Toggle menu

Exciting plans for The Harris

The Harris will temporarily close from 5pm on Saturday 2 October.

Sustainable Travel

Car

Increasing accessibility to homes, jobs, open space, recreation and other services, and influencing travel patterns to encourage alternatives to the car to help reduce emissions and congestion are key aims of the Core Strategy.

Most journeys in Preston are taken by car. Predictions for future car use indicate that this travel preference will continue, although rapidly increasing petrol and diesel costs may slow down the trend. However, we can expect to see an increase in electric and alternative fuel vehicles during the plan period.

The Core Strategy sets out the broad principles to promote better accessibility by encouraging walking and cycling for shorter trips, and supporting bus and rail travel for longer journeys.

Through this Local Plan we can ensure that the development or protection of land influences travel choices and improves accessibility.

Walking

One way of encouraging walking is to provide safe, clean pedestrian friendly urban areas. Consequently, the Infrastructure Delivery Schedule includes improved pedestrian crossings at a number of locations.

Improvements to the City Centre Public Realm is featured in the City Centre Plan.

Cycling

The Core Strategy supports cycling within Central Lancashire and encourages improvements to the cycle network to make it easier and safer for cyclists.

Lancashire County Council has identified cycle schemes to encourage more cycling, particularly between the suburbs and the City Centre.

All the schemes are dependent on the availability of funding and are listed in the Infrastructure Delivery Schedule. Developers will be asked to contribute towards the cost of implementing these schemes where appropriate.

Public Transport

A key aim of the Core Strategy is to encourage people to use other modes of travel, rather than the car. Using public transport helps to reduce congestion and exhaust emissions, which can in turn lead to improved air quality.

The provision of Park and Ride facilities is mentioned in delivering infrastructure section.

A number of Bus Rapid Transit Routes linking Preston to Cottam, Preston East and other destinations in Central Lancashire are included in the Infrastructure Delivery Schedule. These are subject to current funding bids. Similarly, bus lanes to serve the proposed Park and Ride sites at Broughton and Riversway are also identified.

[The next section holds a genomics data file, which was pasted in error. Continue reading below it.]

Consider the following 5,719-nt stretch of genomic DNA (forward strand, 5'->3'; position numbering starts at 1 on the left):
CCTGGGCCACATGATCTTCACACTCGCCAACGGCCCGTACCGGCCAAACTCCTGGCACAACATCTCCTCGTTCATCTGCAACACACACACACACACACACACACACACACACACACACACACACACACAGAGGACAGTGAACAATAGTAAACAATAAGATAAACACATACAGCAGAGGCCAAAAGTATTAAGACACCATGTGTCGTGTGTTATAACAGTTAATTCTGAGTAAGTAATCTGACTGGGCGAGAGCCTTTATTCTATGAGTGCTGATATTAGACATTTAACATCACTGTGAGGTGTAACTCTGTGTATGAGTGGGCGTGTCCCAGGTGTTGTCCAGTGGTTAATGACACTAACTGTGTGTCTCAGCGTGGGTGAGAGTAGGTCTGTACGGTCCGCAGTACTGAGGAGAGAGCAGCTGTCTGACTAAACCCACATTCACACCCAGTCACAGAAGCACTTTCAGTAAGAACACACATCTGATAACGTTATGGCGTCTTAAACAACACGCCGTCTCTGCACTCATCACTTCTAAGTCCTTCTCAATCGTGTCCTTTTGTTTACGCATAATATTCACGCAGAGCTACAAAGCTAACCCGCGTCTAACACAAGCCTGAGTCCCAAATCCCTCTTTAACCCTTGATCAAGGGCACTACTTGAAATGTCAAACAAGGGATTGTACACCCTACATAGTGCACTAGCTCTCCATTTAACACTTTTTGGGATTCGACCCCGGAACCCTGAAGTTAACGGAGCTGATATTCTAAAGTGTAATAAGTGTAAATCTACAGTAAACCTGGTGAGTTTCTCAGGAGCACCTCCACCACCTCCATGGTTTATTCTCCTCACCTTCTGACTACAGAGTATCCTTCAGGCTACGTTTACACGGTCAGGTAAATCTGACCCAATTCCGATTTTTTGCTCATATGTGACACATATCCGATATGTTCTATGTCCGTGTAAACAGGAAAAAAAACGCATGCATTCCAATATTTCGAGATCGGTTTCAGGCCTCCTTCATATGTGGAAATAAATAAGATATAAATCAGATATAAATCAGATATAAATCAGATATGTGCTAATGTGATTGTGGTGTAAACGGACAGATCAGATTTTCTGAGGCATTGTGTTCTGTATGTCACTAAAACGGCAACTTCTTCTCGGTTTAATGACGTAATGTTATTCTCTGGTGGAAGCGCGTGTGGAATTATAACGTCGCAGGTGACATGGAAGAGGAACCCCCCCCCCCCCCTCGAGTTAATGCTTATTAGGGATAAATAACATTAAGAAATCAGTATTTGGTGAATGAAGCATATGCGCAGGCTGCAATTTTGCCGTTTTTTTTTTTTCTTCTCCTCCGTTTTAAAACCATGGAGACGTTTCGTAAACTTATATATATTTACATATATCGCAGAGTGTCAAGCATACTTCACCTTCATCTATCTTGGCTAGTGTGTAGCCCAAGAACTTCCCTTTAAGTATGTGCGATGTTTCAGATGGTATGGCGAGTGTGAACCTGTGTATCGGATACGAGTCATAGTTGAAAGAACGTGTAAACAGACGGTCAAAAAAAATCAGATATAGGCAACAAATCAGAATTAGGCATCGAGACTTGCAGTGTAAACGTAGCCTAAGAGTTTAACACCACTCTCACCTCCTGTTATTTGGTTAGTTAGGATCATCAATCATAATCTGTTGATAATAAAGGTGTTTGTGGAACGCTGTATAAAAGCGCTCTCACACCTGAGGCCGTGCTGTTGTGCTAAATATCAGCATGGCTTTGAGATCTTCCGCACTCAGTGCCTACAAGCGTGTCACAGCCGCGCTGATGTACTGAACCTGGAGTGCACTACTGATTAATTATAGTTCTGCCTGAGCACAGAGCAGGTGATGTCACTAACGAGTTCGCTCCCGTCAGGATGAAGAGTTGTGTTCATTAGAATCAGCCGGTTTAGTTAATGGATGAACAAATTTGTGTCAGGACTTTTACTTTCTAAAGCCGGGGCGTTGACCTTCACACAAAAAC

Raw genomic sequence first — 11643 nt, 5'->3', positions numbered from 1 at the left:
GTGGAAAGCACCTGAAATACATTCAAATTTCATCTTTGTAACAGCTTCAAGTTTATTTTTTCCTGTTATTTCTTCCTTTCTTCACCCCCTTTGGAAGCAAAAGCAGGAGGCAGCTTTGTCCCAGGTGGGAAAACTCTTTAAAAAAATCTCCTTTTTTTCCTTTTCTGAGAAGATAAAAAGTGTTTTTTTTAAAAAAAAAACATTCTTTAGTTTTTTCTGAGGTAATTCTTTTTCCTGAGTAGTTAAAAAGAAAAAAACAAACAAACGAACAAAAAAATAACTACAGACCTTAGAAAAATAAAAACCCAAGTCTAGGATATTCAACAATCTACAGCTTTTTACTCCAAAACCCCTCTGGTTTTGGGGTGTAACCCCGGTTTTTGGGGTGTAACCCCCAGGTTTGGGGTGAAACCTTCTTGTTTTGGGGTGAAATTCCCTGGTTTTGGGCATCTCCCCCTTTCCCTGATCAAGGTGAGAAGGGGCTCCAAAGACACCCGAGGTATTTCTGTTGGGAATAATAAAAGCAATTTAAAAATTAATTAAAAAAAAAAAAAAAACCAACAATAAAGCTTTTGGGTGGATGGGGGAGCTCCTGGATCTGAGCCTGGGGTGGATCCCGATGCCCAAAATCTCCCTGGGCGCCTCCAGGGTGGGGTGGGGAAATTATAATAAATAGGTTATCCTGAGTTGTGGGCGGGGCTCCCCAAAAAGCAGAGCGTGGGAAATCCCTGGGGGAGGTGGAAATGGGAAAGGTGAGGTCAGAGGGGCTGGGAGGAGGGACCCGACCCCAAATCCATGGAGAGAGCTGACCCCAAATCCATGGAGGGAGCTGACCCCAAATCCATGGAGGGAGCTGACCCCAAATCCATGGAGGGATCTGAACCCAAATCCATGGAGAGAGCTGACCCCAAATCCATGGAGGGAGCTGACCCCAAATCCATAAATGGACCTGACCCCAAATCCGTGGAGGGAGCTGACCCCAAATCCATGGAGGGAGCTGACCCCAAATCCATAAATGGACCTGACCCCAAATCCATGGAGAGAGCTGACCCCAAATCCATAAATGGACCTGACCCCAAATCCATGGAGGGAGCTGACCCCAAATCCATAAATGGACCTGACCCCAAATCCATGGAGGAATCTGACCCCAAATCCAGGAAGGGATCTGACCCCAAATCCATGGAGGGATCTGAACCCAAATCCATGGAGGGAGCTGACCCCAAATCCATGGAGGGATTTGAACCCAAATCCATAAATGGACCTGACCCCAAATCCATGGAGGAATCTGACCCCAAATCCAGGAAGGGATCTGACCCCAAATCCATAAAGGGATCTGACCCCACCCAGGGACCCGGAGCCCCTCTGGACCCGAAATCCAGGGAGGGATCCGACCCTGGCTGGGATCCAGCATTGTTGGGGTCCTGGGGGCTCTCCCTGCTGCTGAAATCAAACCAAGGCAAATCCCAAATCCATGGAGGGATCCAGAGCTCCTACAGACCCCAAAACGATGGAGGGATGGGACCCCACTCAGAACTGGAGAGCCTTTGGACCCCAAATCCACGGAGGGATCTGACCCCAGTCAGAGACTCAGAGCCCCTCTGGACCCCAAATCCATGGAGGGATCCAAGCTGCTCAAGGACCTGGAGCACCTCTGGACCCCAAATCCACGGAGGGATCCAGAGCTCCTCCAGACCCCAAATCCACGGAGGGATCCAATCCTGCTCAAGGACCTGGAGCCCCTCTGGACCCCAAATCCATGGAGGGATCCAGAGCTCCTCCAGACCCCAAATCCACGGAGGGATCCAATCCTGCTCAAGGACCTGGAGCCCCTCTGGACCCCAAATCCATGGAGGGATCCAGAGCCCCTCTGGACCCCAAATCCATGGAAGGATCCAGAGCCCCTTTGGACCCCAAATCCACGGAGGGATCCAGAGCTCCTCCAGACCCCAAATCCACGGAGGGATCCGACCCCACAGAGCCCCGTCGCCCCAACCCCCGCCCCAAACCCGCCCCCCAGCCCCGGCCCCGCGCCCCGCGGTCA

New bus and rail facilities within the City Centre are considered in more detail in the City Centre Plan.

Rail Facilities

Although rail services are run by private companies, the lines and signalling belong to Network Rail. Local authorities can have a role to play in the provision of local rail services and enhanced or new stations.

Preston station is an important hub for rail services. It is well served by trains on the West Coast Main Line, whilst also being the centre of rail services to Manchester, Liverpool, Blackpool, Cumbria, East Lancashire and beyond.

There are existing electrification schemes planned for the Blackpool-Preston-Manchester railway line to provide an enhanced level of service. It is hoped that this will provide additional capacity and ease the current problems of overcrowding.

High Speed Rail Network (HS2)

In January 2012, the Secretary of State for Transport announced the decision to go ahead with plans for a new high speed rail network to connect London, the West Midlands and the north of England.

Known as 'HS2' this new infrastructure will release space on crowded railway lines for more passenger and freight services, including along the West Coast Main Line. It will significantly reduce inter-city journey times between major cities, with the prospect of encouraging more journeys by rail, reducing the environmental effects of car and air travel, and stimulating investment and creating jobs in areas outside the south-east.

Although not currently part of phase two, engineering options have also been considered and published by HS2 Ltd for a high speed route extending north of Preston. Whilst the city could be served by 'classic-compatible' trains using the existing station and West Coast Main Line to join the high speed network, route options for a new high speed line have been explored and an 'optimum' route presented.

The route presented as an engineering option would entail a new high speed rail line constructed crossing the West Coast Main Line to the south of Coppull and heading to the west of Leyland and crossing the River Ribble to the west of Preston on a line similar to the Central Lancashire Highways and Transport Masterplan's 'corridor of search' for a new Ribble road crossing.